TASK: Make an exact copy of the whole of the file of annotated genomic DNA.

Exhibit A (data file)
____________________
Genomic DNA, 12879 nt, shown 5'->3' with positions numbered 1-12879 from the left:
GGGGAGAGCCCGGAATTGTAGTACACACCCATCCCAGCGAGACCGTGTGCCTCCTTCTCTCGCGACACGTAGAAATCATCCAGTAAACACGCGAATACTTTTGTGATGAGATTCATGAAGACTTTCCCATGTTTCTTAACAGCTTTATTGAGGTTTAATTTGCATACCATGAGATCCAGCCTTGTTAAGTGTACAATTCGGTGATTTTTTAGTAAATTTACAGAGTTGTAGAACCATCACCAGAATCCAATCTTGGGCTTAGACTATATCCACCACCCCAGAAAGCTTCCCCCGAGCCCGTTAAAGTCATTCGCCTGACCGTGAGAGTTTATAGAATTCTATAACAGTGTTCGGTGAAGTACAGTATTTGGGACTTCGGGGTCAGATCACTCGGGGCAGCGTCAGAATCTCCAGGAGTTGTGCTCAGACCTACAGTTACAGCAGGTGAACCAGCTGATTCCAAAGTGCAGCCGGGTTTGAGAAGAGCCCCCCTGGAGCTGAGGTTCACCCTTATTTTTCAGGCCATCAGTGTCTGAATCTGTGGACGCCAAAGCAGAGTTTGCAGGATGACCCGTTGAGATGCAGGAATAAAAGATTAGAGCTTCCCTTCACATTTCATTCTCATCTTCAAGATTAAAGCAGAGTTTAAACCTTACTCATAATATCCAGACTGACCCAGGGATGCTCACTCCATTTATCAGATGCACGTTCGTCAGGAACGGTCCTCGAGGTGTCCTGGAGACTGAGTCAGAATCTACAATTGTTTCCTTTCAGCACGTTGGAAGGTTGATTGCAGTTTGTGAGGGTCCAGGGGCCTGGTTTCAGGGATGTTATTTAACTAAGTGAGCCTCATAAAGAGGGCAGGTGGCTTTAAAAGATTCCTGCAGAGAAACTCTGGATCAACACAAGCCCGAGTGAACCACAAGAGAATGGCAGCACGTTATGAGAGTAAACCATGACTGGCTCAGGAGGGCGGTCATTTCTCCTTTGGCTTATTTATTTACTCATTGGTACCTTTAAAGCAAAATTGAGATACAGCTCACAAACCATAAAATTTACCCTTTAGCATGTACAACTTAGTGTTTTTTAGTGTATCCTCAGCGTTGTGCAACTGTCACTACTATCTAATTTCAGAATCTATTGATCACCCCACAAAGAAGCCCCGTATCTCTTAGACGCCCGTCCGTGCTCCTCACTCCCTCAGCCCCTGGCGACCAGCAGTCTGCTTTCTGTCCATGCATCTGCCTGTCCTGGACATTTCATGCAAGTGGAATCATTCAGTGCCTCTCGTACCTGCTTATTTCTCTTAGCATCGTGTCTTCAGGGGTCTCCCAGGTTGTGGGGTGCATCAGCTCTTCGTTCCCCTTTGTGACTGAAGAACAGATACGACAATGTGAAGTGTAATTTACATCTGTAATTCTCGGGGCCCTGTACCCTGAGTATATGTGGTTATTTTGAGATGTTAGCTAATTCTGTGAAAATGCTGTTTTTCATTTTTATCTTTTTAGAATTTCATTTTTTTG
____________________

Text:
Genomic DNA, 12879 nt, shown 5'->3' with positions numbered 1-12879 from the left:
GGGGAGAGCCCGGAATTGTAGTACACACCCATCCCAGCGAGACCGTGTGCCTCCTTCTCTCGCGACACGTAGAAATCATCCAGTAAACACGCGAATACTTTTGTGATGAGATTCATGAAGACTTTCCCATGTTTCTTAACAGCTTTATTGAGGTTTAATTTGCATACCATGAGATCCAGCCTTGTTAAGTGTACAATTCGGTGATTTTTTAGTAAATTTACAGAGTTGTAGAACCATCACCAGAATCCAATCTTGGGCTTAGACTATATCCACCACCCCAGAAAGCTTCCCCCGAGCCCGTTAAAGTCATTCGCCTGACCGTGAGAGTTTATAGAATTCTATAACAGTGTTCGGTGAAGTACAGTATTTGGGACTTCGGGGTCAGATCACTCGGGGCAGCGTCAGAATCTCCAGGAGTTGTGCTCAGACCTACAGTTACAGCAGGTGAACCAGCTGATTCCAAAGTGCAGCCGGGTTTGAGAAGAGCCCCCCTGGAGCTGAGGTTCACCCTTATTTTTCAGGCCATCAGTGTCTGAATCTGTGGACGCCAAAGCAGAGTTTGCAGGATGACCCGTTGAGATGCAGGAATAAAAGATTAGAGCTTCCCTTCACATTTCATTCTCATCTTCAAGATTAAAGCAGAGTTTAAACCTTACTCATAATATCCAGACTGACCCAGGGATGCTCACTCCATTTATCAGATGCACGTTCGTCAGGAACGGTCCTCGAGGTGTCCTGGAGACTGAGTCAGAATCTACAATTGTTTCCTTTCAGCACGTTGGAAGGTTGATTGCAGTTTGTGAGGGTCCAGGGGCCTGGTTTCAGGGATGTTATTTAACTAAGTGAGCCTCATAAAGAGGGCAGGTGGCTTTAAAAGATTCCTGCAGAGAAACTCTGGATCAACACAAGCCCGAGTGAACCACAAGAGAATGGCAGCACGTTATGAGAGTAAACCATGACTGGCTCAGGAGGGCGGTCATTTCTCCTTTGGCTTATTTATTTACTCATTGGTACCTTTAAAGCAAAATTGAGATACAGCTCACAAACCATAAAATTTACCCTTTAGCATGTACAACTTAGTGTTTTTTAGTGTATCCTCAGCGTTGTGCAACTGTCACTACTATCTAATTTCAGAATCTATTGATCACCCCACAAAGAAGCCCCGTATCTCTTAGACGCCCGTCCGTGCTCCTCACTCCCTCAGCCCCTGGCGACCAGCAGTCTGCTTTCTGTCCATGCATCTGCCTGTCCTGGACATTTCATGCAAGTGGAATCATTCAGTGCCTCTCGTACCTGCTTATTTCTCTTAGCATCGTGTCTTCAGGGGTCTCCCAGGTTGTGGGGTGCATCAGCTCTTCGTTCCCCTTTGTGACTGAAGAACAGATACGACAATGTGAAGTGTAATTTACATCTGTAATTCTCGGGGCCCTGTACCCTGAGTATATGTGGTTATTTTGAGATGTTAGCTAATTCTGTGAAAATGCTGTTTTTCATTTTTATCTTTTTAGAATTTCATTTTTTTG